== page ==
scenes from a jolly awkward life
No woman in British history has been given quite such an unremittingly bad press as the Duchess of York. But still she comes back for more - though she claims she's `older and wiser' than she used to be
Rosie Boycott is a journalist and the first female editor of two national broadsheets. In 1971 she co-founded the influential feminist magazine Spare Rib, from 1992 to 1996 she edited the men's magazine Esquire. She is a former editor of The Independent, The Independent on Sunday and the Daily Express.
Sunday 17 November 1996
She wears a good, mildly boring, grey suit. I think it would be appropriate on a successful professional person, a divorce lawyer, perhaps (or, as they prefer, "family lawyer"). Yet she is too alive, too spontaneous, for a lawyer, as one can see by comparison with the fustian entourage of lawyers, with their murmured "ma'ams", who accompany her. No wonder The Firm - as she calls the royal family - though taken aback by her breezy ordinariness, were initially cautiously pleased with this human warmth, a rare quality in their own chilly domestic climate.
Her eyes are clear blue, though lacking the thrush's egg intensity of her erstwhile lover John Bryan's best feature (his only good feature, it is tempting to add). She looks straight at you without pretence, and her speech is as unpretentious and down-to-earth as her manner. Here is no Sloane whine, supposedly redolent of broad acres; she also avoids (unlike The Blonde) that studied photographers' cockney with swallowed consonants and tortured diphthongs. Instead, she speaks nice standard English, distinctly less posh and more flat than the BBC still goes for. She is also in surprisingly high spirits, with a healthy appearance suggesting someone in training for an athletic event, not a burnt-out husk destroyed by low-living and paparazzi. Alastair Burnet described her on her wedding day as the kind of girl "who prefers to be outdoors when it rains", and that is how she still seems. You feel she would be excellent playing strenuous games with children on a weekend by the sea; and that you could happily entrust her with your own.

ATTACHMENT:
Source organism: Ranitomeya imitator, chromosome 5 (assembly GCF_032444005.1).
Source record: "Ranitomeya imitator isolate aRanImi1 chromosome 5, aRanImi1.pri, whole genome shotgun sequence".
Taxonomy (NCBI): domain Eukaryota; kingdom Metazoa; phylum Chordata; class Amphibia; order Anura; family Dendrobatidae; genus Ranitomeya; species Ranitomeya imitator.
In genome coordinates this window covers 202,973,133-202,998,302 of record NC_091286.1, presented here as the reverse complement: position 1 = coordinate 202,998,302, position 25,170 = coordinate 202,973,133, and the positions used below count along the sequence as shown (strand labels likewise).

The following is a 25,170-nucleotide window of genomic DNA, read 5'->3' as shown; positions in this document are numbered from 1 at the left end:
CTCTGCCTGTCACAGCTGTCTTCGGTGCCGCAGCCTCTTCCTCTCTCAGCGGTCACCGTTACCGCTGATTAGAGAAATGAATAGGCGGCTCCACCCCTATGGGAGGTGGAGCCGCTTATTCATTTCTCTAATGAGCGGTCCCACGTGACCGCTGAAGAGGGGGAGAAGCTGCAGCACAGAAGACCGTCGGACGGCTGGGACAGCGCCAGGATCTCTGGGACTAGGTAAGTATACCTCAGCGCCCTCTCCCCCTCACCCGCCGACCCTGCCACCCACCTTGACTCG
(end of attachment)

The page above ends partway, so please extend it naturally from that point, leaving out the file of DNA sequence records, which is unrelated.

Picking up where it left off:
Yet a Martian reading 1990s press cuttings would probably conclude that this was the wickedest woman of her time. As she starkly says, no serial killer or abuser of the helpless has received the more or less continuous press crucifixion that "Fergie" has undergone. It must be the worst press in history. (The only recent competitors would be Keeler and Rice-Davies and, before them, the Duchess of Windsor. Of these, the first two made no secret of their youthful professional prostitution, while the third was widely rumoured to have acquired her power over the hapless abdicated King thanks to arcane sexual wiles, notably the "Singapore Grip", learnt in a "closed house" in the Far East.) The Duchess of York's intimate and distant cousin, the Princess of Wales, admittedly got plenty of brickbats, but there has always been an irreducibly faithful star-struck constituency for a "Queen of Hearts". The Blonde, as Sarah calls her with ironic affection, often looks and dresses better. She is, God knows, thinner. And thinness is part of a shared core belief so axiomatic it could be biblical - most memorably articulated by the ghostly Windsor duchess: "You can never be too thin, or too rich."
WE MEET in a restaurant she likes near Victoria station. Without excessive fuss a small area is closed off to provide privacy. A team of lawyers and staff sits at a nearby table.
I have spent the previous 36 hours reading her book, as well as the two spectacular literary betrayals of her former confidantes, Madame Vasso and Allan Starkie. Her book is largely an extended apology, in a breast- beating style dictated by what Simon & Schuster, who should know, judge appropriate to the requirements of the US market. Her ghost-writer, Jeff Coplon, veers between prose as lurid as a desert sunset and pastiche Chandler. "Loneliness was an old friend of mine," he kicks off unpromisingly. "It had crept to my bedside each night..." None the less, he does succeed in conveying at least some sense of her and the sometimes perverse ways she chose to act - always supposing that "choose" is the right word for someone who punctuates "up" periods of organised, mildly manic industry with "black dog downs" during which she either can do little, or, as in the case of the involvement with John Bryan which began in 1992, feels taken over and lapses into passivity. As she says abjectly of the affair with the Texan: "I was a puddle of water that summer."